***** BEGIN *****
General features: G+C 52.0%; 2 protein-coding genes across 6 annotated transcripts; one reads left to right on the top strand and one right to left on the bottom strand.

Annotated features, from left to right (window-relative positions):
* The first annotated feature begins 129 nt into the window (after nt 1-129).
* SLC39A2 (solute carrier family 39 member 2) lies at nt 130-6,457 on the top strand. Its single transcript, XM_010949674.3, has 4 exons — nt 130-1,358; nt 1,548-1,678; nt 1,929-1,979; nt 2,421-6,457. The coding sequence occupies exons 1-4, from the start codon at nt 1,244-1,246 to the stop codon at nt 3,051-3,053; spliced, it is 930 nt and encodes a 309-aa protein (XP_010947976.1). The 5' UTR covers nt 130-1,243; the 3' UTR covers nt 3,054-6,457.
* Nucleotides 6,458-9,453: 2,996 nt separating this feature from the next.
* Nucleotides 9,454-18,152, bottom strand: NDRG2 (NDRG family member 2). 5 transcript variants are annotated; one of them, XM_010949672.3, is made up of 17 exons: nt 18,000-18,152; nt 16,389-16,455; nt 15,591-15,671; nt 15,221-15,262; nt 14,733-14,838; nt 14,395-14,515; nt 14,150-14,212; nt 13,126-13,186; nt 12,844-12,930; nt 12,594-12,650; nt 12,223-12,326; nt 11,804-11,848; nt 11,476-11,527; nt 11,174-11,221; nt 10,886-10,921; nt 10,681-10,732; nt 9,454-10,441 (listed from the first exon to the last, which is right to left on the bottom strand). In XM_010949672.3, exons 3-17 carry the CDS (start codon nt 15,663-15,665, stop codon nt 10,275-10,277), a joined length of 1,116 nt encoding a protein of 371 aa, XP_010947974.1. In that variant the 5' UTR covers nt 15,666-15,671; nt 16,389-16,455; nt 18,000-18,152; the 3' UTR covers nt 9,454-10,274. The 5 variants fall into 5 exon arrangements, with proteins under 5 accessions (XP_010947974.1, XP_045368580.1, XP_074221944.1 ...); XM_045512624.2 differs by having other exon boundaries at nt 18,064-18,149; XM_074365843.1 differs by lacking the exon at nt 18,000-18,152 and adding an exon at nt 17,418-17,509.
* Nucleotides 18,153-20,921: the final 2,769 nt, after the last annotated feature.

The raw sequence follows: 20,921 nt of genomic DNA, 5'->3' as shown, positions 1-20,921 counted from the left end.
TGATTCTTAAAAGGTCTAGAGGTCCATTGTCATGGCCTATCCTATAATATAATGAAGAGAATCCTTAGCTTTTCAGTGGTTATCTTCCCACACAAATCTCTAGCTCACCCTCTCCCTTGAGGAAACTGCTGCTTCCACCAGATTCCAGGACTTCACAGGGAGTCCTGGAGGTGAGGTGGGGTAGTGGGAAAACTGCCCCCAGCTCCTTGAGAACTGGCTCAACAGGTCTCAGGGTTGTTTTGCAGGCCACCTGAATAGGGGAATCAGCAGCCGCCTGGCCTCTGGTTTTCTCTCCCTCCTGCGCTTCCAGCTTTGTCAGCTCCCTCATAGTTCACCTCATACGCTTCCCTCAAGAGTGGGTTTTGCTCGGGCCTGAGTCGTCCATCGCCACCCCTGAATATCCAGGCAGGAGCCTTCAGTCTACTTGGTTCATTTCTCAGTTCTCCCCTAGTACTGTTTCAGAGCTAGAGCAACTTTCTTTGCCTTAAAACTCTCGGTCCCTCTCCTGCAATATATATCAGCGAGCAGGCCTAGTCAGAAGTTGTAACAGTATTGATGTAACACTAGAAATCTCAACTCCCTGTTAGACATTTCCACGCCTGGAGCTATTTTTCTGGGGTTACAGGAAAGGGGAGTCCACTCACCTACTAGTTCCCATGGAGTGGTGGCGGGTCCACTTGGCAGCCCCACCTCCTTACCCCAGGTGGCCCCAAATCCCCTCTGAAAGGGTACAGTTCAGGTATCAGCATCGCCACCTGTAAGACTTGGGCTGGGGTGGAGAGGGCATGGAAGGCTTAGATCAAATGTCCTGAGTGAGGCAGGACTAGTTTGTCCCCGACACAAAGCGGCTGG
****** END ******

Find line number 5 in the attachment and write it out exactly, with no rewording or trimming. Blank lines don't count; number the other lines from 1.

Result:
* Nucleotides 6,458-9,453: 2,996 nt separating this feature from the next.